Olena Briukhovets, an entrepreneur from Myrnohrad (Donetsk Oblast), together with other members of an eastern Ukraine food cluster moved their facilities to Ivano-Frankivsk. Now several businesses from the east are already operating in a new location.
Until February, Olena Briukhovets was developing her business in Myrnohrad. Her company produced frozen semi-finished products – varenyky (dumplings), pancakes, stuffed cabbage rolls and cutlets. These were sold in shops in several cities of the region. She also had a hot food selling point in the local hospital.
Briukhovets made the decision to relocate her business after participating in online dialogue platforms for small and medium-sized businesses held since April by USAID Economic Resilience Activity (ERA). Several entrepreneurs agreed to relocate their production along with her.
“Under the relocation program, I was offered a railway carriage with a lot of space, so I invited other entrepreneurs. They are all members of Donetsk Oblast Food Cluster, which was created in 2019. I took everything I needed to make semi-finished products; entrepreneurs from Sloviansk moved their coffee shop and confectionery production, and a cheese producer moved from Kramatorsk.”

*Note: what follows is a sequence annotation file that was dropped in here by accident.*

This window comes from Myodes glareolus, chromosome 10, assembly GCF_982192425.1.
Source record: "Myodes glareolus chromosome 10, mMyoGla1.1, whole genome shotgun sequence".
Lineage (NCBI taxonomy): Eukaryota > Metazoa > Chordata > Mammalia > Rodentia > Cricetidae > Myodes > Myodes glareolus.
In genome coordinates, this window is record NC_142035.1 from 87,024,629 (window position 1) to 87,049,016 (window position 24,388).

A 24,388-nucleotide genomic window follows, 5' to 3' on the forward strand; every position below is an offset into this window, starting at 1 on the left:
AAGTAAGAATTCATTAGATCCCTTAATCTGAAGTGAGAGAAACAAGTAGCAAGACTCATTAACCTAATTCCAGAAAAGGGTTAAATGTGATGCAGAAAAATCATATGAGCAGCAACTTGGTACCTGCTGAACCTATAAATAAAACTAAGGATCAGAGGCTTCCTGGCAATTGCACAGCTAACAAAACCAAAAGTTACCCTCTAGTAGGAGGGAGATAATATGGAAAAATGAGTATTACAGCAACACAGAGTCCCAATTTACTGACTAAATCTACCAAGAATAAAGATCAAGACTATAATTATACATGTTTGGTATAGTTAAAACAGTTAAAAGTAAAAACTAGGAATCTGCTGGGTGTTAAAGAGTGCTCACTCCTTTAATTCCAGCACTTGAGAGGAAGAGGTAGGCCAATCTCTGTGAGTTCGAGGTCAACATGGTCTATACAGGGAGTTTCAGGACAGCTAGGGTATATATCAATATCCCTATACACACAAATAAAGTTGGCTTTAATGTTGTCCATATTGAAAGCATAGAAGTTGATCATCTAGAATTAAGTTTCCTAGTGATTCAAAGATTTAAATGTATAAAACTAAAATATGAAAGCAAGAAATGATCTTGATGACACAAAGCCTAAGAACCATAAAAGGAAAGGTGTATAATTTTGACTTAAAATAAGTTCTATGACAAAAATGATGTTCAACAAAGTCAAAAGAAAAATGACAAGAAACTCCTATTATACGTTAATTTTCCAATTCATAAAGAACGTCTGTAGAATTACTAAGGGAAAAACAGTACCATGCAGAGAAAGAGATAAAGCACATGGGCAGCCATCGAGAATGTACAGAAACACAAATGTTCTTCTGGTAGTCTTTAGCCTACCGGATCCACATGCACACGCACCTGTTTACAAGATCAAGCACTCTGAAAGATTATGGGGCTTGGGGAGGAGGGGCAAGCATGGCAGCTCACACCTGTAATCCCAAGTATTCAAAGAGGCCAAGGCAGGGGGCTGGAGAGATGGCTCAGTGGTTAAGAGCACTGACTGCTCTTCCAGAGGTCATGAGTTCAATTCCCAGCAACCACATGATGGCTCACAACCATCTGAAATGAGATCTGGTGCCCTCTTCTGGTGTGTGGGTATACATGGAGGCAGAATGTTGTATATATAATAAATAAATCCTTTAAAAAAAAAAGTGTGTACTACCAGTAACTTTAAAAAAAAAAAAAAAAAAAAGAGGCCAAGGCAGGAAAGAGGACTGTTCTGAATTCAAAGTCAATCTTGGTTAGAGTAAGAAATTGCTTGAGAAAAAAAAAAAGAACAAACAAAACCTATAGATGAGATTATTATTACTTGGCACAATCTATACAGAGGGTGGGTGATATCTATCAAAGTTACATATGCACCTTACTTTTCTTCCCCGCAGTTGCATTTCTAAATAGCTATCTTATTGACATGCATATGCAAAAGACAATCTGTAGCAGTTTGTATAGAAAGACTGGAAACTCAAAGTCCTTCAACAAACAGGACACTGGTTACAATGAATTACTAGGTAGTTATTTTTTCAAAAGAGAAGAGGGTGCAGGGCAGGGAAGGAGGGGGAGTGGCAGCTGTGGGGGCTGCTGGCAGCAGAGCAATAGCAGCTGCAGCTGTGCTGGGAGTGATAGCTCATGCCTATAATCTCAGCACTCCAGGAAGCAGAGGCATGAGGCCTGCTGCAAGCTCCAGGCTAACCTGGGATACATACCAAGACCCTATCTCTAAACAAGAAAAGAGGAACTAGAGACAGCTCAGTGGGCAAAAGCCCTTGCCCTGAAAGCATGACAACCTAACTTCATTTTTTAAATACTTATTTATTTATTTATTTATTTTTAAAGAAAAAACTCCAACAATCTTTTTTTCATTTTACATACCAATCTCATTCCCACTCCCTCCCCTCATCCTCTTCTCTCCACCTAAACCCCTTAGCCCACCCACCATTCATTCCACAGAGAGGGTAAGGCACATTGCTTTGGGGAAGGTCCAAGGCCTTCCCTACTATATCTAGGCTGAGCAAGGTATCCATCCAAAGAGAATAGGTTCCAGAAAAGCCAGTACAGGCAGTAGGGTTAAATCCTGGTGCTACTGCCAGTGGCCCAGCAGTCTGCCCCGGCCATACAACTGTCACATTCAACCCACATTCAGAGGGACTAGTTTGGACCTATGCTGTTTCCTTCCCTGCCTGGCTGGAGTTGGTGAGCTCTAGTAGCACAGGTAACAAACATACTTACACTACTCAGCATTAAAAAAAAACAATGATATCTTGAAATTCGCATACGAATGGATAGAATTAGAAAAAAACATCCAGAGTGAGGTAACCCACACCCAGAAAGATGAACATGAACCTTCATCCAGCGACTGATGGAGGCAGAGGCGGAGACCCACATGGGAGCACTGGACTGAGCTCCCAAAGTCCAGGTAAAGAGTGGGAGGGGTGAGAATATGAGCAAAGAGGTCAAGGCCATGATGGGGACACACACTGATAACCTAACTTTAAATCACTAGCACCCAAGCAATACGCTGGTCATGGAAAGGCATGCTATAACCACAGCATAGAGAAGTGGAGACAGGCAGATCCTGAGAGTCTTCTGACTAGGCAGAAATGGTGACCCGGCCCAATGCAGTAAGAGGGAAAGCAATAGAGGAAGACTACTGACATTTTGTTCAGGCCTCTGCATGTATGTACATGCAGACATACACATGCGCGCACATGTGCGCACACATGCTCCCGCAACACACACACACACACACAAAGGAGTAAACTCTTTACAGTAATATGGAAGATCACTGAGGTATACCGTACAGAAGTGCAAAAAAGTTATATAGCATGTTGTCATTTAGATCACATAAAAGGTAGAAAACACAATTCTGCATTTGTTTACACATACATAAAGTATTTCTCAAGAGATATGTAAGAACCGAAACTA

The three businesses from Donetsk Oblast moved to Ivano-Frankivsk in early June. Briukhovets looked for a place in other regions, traveling around Ukraine checking premises, conditions, and prices. Finally she decided on Ivano-Frankivsk as it is a long way from active fighting, and there is potential for business development.
For several months, the entrepreneurs repaired the rented premises to meet food production conditions: water, tiles, and stainless surfaces for cooking.
Recently, one of the relocated businesses – a coffee and confectionery shop – started working. Briukhovets is completing preparatory work and plans to start manufacturing her products in December. She will sell both frozen semi-finished products and ready meals such as hot sandwiches and pitas. She also plans to produce dried soups and borshch, which just need hot water for a finished dish to be ready in minutes. She believes that during long power and water cuts, such a fast food product can be very popular.
“During these few months that I have been here, I have been studying local demand. I see that there is a higher culture of food consumption. People do not need just a quick meal at an affordable price, they also want it to be tasty and beautiful,” says the entrepreneur.
Briukhovets is not afraid of competition. She does not know when she will return home, but she believes that both Myrnohrad and Donetsk, which she left in 2014, will be free and live under the Ukrainian flag